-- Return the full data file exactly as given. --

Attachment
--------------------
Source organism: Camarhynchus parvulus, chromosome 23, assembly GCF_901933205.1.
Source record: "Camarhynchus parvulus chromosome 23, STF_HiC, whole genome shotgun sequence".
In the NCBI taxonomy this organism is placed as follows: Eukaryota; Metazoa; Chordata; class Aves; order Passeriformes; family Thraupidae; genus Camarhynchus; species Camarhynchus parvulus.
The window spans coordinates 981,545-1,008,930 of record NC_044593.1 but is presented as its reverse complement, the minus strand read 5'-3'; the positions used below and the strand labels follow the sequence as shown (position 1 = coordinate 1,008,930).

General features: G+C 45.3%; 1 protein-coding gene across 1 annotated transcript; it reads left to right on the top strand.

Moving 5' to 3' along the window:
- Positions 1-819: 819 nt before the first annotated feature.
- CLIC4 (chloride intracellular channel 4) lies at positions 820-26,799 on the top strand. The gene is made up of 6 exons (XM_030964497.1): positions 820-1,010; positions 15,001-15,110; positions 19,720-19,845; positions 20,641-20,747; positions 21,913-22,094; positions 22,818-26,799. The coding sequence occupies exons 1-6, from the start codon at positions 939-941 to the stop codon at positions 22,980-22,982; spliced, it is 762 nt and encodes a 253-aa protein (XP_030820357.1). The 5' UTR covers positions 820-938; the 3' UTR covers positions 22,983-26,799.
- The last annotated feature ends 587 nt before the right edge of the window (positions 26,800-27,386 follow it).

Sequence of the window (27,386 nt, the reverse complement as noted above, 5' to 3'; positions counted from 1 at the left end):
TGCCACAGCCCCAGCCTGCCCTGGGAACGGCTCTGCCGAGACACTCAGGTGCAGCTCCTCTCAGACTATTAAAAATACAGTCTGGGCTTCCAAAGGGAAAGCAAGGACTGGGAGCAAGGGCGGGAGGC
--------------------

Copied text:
Source organism: Camarhynchus parvulus, chromosome 23, assembly GCF_901933205.1.
Source record: "Camarhynchus parvulus chromosome 23, STF_HiC, whole genome shotgun sequence".
In the NCBI taxonomy this organism is placed as follows: Eukaryota; Metazoa; Chordata; class Aves; order Passeriformes; family Thraupidae; genus Camarhynchus; species Camarhynchus parvulus.
The window spans coordinates 981,545-1,008,930 of record NC_044593.1 but is presented as its reverse complement, the minus strand read 5'-3'; the positions used below and the strand labels follow the sequence as shown (position 1 = coordinate 1,008,930).

General features: G+C 45.3%; 1 protein-coding gene across 1 annotated transcript; it reads left to right on the top strand.

Moving 5' to 3' along the window:
- Positions 1-819: 819 nt before the first annotated feature.
- CLIC4 (chloride intracellular channel 4) lies at positions 820-26,799 on the top strand. The gene is made up of 6 exons (XM_030964497.1): positions 820-1,010; positions 15,001-15,110; positions 19,720-19,845; positions 20,641-20,747; positions 21,913-22,094; positions 22,818-26,799. The coding sequence occupies exons 1-6, from the start codon at positions 939-941 to the stop codon at positions 22,980-22,982; spliced, it is 762 nt and encodes a 253-aa protein (XP_030820357.1). The 5' UTR covers positions 820-938; the 3' UTR covers positions 22,983-26,799.
- The last annotated feature ends 587 nt before the right edge of the window (positions 26,800-27,386 follow it).

Sequence of the window (27,386 nt, the reverse complement as noted above, 5' to 3'; positions counted from 1 at the left end):
TGCCACAGCCCCAGCCTGCCCTGGGAACGGCTCTGCCGAGACACTCAGGTGCAGCTCCTCTCAGACTATTAAAAATACAGTCTGGGCTTCCAAAGGGAAAGCAAGGACTGGGAGCAAGGGCGGGAGGC